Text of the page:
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  HOME | Business & Economy (Click here for more)

China’s Ride Hailing App Says Operations Unsustainable without Price Rise

BEIJING – China’s ride-hailing app company Didi Chuxing, the country’s equivalent to Uber, has warned their operations would be unsustainable if they do not increase their commission fee from passengers for every trip, Chinese economic daily Caixin reported on Tuesday.

According to the report, during the last three months of 2018, Didi charged an average commission fee of around 19 percent of the amount each passenger paid, which was two percentage points less than the average cost for each ride.

This, the company said, would result in “unsustainable” operations and potential losses, according to Caixin.

Data provided by the company shows that around 40 out of 100 commission fees charged by Didi were higher than 25 percent or less than 15 percent.

Several Chinese media have reported that in 2018, Didi suffered losses to the tune of 10.9 billion yuan ($1.6 billion).

The ride hailing firm does not publish its financial results as it is not listed in the stock exchange.

However, in an internal letter, Didi CEO Cheng Wei had admitted losses of around 4 billion yuan for the first half of 2018, mainly due to spending on incentives for drivers and users.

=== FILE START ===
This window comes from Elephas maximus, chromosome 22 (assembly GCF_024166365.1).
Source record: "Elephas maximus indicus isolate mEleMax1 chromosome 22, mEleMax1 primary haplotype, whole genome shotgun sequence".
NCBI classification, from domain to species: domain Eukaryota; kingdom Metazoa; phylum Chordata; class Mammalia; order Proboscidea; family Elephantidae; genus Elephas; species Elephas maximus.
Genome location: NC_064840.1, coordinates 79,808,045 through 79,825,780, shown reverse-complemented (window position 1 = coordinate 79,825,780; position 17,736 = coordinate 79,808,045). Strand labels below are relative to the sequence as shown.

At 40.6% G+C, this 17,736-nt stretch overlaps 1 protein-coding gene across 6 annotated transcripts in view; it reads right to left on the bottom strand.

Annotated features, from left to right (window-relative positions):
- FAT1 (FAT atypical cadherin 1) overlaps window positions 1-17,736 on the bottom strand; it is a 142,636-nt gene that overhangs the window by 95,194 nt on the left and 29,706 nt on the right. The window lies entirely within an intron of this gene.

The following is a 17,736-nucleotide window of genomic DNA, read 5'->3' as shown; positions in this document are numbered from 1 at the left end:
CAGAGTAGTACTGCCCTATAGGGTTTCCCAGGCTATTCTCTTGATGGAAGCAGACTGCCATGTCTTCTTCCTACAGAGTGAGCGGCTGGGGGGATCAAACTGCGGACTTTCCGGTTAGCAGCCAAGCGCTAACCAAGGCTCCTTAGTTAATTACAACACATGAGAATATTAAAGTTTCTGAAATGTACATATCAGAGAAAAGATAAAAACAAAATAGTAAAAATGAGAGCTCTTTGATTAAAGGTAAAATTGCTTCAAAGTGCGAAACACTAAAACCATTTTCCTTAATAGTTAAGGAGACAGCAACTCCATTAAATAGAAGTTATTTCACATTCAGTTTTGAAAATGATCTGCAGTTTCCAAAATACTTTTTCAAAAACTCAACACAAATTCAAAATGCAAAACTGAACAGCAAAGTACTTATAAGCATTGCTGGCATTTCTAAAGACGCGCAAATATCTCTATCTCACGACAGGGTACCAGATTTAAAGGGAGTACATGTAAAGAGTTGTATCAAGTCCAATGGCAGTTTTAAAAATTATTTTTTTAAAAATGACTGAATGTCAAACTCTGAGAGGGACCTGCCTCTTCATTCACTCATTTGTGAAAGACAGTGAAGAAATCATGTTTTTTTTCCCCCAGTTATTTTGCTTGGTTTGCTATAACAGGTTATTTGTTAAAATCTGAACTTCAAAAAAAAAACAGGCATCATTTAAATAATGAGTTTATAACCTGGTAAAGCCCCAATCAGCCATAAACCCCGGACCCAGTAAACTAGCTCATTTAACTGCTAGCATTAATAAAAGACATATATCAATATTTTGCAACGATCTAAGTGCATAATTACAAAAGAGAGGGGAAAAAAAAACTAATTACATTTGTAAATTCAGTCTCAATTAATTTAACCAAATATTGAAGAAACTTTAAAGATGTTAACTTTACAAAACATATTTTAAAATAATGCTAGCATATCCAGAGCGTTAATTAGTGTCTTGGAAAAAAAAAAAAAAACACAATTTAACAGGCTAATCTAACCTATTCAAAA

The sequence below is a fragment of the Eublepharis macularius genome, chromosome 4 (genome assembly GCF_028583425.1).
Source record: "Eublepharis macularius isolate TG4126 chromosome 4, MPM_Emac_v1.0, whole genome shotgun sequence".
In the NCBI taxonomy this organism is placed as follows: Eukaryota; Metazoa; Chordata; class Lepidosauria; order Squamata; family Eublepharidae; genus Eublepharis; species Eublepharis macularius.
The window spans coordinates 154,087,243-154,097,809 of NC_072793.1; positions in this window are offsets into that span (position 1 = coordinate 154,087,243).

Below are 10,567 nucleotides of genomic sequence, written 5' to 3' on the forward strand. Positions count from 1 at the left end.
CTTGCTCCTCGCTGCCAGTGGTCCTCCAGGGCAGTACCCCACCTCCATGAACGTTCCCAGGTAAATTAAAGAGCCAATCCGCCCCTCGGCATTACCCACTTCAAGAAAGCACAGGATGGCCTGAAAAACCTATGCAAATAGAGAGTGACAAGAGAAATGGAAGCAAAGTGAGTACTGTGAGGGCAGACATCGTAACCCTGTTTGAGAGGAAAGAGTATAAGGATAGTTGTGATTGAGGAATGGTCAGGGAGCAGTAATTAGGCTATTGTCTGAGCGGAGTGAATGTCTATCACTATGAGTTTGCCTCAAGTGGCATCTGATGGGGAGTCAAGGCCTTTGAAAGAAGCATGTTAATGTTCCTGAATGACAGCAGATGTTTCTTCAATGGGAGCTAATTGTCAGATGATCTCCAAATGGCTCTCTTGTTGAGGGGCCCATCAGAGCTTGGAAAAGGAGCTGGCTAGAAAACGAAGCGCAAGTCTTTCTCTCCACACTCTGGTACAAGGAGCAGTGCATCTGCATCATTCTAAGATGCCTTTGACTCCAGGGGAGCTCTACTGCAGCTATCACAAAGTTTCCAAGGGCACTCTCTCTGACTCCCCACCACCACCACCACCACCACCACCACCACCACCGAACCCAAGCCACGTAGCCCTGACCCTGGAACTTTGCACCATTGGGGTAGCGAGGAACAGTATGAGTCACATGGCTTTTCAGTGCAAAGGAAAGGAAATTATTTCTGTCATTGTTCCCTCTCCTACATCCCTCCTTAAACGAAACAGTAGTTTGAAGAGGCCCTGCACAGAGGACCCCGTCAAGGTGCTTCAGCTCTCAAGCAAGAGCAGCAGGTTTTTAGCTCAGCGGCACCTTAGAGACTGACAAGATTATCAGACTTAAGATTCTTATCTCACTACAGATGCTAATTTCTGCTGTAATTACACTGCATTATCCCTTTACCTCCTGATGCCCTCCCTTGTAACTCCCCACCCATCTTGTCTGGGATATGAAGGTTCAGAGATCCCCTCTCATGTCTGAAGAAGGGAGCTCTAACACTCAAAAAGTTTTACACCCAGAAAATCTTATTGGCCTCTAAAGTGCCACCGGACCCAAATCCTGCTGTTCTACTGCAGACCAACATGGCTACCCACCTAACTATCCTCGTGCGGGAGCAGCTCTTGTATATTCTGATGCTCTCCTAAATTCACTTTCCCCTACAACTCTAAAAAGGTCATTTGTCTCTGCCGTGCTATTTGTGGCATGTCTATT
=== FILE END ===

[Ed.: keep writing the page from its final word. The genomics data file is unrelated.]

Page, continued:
According to Caixin, towards the end of 2018, Didi was valued at some $51.6 billion, 7.9 percent less than a year before.

Didi merged with the Chinese subsidiary of Uber in 2016 in an operation investigated by China’s anti-monopoly authorities.

Moreover, the country’s premier ride-hailing app firm, which enjoys more than 90 percent of the market share, found itself in soup due to several cases of sexual assault and murder of passengers by Didi drivers, which led to the government demanding that they ensure the security of their passengers.

Since then, Didi has announced measures such as an emergency button in its application and audio recordings during trips.

Despite question marks over its security and its financial condition, Didi has continued with its plan of expansion abroad as it expanded its services to countries such as Brazil and Mexico under the brand 99, and recently even announced its arrival in the Colombian market, where it has been recruiting drivers.

 

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